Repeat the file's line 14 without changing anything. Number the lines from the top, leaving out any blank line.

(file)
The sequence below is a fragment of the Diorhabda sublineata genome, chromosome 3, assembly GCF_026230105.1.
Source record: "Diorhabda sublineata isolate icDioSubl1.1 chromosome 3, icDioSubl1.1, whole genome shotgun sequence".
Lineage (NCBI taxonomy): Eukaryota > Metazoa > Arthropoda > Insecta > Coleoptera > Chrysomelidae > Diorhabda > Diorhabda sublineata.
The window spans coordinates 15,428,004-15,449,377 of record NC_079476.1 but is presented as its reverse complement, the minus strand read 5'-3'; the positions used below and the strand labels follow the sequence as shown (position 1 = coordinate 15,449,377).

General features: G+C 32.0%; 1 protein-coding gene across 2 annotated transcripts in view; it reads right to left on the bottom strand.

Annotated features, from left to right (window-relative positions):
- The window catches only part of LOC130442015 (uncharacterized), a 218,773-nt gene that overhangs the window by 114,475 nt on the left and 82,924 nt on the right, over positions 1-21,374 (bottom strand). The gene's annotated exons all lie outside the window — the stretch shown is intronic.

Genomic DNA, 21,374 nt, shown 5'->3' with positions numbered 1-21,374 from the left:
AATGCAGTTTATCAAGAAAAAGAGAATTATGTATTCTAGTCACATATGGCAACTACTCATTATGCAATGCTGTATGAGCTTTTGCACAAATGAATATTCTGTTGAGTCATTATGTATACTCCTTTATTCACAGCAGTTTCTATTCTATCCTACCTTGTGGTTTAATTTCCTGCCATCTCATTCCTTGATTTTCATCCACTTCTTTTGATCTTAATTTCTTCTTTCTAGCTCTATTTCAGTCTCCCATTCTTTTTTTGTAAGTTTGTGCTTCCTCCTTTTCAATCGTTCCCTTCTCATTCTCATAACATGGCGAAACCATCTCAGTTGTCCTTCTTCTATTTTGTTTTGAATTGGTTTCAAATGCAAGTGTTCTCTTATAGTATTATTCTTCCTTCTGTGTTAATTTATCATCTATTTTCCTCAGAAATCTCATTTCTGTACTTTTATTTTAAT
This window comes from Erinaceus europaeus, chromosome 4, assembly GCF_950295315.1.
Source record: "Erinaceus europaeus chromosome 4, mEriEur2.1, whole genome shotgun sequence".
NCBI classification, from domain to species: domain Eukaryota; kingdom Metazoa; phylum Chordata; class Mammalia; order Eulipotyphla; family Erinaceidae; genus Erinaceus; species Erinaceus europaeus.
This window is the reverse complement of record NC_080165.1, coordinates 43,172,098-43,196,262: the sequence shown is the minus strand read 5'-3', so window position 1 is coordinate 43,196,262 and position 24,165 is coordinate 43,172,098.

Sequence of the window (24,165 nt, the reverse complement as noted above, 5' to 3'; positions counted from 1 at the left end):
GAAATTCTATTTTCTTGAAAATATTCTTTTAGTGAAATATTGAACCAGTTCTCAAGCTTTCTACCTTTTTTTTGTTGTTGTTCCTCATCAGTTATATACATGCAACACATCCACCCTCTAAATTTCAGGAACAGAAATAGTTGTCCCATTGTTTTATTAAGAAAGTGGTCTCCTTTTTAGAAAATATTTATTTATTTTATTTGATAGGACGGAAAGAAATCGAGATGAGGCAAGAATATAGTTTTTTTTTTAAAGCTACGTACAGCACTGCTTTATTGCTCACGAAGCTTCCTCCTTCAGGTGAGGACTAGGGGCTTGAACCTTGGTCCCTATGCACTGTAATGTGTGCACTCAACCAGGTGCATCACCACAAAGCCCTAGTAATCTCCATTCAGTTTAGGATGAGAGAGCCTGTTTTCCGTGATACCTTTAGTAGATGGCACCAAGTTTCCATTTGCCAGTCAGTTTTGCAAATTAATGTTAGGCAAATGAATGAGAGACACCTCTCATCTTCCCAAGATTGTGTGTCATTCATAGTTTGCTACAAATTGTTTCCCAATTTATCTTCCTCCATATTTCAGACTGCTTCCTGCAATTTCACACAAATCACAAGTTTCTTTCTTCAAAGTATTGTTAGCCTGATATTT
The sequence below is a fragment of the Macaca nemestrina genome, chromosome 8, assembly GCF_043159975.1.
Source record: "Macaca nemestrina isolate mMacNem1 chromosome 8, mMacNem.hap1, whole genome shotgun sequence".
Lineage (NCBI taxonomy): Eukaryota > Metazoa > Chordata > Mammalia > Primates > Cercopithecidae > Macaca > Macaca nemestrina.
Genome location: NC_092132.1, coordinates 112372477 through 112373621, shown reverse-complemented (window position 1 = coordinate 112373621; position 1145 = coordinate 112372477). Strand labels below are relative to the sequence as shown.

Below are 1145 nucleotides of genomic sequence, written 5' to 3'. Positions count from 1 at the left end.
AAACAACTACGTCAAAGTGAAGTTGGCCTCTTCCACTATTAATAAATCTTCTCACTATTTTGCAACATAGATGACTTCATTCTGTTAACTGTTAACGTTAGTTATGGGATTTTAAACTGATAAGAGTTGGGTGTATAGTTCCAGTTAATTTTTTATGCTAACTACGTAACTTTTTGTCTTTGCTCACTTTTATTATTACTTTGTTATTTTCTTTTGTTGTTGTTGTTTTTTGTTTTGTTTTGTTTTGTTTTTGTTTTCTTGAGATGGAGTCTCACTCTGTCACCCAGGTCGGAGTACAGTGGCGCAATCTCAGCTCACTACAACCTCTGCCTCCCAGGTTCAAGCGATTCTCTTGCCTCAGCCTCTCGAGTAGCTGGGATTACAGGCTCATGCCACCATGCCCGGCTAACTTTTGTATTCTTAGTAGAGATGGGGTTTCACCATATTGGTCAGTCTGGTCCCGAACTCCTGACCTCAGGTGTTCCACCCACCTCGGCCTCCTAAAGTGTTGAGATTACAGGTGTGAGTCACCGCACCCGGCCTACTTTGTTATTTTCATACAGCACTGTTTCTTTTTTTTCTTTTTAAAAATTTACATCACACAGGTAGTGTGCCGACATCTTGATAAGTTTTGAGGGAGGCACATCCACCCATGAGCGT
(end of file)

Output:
Sequence of the window (24,165 nt, the reverse complement as noted above, 5' to 3'; positions counted from 1 at the left end):